Reason Magazine: Bans, Borgs and Bad Luck

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Writing at Reason, Ron Bailey dissects some worrying trends and then highlights some insight on cancer which, I am proud to say, came from us.

One worrying trend for environmental activists remains genetically modified organisms (GMOs). I think the GMO hysteria is basically over because it is off-patent, so the big argument that anti-science cranks have used against them -- "we are not anti-science, we're just against any science that is corporate" -- has evaporated. Anyone can produce GMOs so it is not a Monsanto issue, it is exposed as an anti-science issue, especially when they next hypocritically go after RNA interference (RNAi) after calling mutagenesis organic.

But when anti-science groups issue statements like that Venezuela has "one of the world's most progressive seed laws," your watermelon environmentalist (green on the outside, red on the inside) radar alarm probably goes off. EcoWatch says just that, and they love the Venezuelan government, which writes about agriculture couched in phrases like "eco-socialist agriculture." It is the ideal for western elites who embrace their own interpretation of socialism and don't really care if poor people have food to eat.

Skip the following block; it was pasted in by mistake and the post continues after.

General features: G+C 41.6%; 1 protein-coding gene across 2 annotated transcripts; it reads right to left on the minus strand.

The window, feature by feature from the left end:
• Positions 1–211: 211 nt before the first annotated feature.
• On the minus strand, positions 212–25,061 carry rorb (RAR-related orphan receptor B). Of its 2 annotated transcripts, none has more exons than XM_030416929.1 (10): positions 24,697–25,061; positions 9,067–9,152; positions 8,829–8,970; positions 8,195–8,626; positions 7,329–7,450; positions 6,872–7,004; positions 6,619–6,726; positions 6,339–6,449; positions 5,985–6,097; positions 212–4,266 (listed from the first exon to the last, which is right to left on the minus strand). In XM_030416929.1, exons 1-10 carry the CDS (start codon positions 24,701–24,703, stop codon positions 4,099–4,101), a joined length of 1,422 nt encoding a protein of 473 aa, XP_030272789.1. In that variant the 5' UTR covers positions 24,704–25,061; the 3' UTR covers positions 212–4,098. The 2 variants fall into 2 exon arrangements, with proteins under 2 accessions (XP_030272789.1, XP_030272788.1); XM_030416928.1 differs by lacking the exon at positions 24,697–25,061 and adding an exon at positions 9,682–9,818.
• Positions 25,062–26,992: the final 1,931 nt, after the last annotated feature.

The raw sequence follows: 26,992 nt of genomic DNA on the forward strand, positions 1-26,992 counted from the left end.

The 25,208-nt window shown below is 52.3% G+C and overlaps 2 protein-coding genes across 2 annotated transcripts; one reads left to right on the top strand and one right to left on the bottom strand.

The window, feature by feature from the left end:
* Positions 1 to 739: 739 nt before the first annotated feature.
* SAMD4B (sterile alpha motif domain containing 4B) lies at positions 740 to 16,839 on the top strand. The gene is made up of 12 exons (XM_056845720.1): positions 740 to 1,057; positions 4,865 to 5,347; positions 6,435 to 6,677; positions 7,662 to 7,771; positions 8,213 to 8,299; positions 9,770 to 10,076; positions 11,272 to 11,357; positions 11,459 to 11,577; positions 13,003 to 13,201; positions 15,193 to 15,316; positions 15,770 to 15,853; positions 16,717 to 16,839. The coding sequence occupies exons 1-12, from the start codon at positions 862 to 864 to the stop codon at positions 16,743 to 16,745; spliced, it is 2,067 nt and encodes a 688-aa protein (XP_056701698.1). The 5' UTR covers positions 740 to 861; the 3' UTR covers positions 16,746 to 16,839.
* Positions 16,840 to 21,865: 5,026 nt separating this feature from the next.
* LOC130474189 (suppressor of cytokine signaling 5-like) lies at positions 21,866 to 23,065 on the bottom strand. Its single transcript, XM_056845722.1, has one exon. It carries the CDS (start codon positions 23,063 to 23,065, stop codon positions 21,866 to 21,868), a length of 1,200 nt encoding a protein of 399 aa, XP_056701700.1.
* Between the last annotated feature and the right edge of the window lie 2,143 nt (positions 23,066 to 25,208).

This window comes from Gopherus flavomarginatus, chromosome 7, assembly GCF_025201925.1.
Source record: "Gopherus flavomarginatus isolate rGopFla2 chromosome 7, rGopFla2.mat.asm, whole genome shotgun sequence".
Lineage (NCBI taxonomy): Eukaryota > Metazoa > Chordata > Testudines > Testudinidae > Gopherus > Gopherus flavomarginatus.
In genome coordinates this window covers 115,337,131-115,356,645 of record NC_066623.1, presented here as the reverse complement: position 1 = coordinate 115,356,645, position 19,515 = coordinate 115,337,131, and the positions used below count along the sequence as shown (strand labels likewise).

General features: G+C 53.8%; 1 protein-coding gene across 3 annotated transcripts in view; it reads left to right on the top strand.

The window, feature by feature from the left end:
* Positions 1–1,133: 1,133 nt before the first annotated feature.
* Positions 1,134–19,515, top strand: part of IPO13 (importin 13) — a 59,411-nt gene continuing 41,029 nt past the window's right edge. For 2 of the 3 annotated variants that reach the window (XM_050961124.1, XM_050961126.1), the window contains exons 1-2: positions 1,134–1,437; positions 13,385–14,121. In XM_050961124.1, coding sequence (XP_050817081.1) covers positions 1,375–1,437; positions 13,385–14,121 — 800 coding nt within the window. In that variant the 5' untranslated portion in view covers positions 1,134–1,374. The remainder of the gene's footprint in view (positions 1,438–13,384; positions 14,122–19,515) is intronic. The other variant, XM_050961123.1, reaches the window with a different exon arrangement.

Cancer is always a mystery, which is why it remains a mystery that we have spent so much money in a supposed War On Cancer, when every legitimate researcher knows it can't be cured. A recent mystery is how early in 2015 cancer we found cancer to just be bad luck -- genetics, or Mother Nature sent high-energy cosmic rays to cause a mutation, like she does in her version of genetic modification in food -- but then later we said that cancer has a strong environmental component and was not bad luck.

Well, we were right both times. While claims about glyphosate or sausage as a carcinogen can just be dismissed as United Nations committees conflating hazard and risk, cigarettes are the real deal. We simultaneously argue for both because that is what the data show, and we are driven by the data. Ironically, environmental groups instead manipulate those same studies -- if smoking can cause cancer, they will claim, so will aspartame or GMOs.

But that's the conundrum being in science media, as trusted guides for the public. Explaining science is hard, because it is a process, whereas for Natural Resources Defense Council, or enablers at SourceWatch and Mother Jones, it is easy to manufacture fear and doubt, because science is an end result and the process ends when they have a study that matches the preferred outcome of their donors and advertisers.

So that covers bans and and bad luck, where does the Borg come in? For that, you have to go read Venezuela Bans GMOs, Utopia via the Borg Collective, and Cancer: Bad Luck or Environment? by Ron Bailey.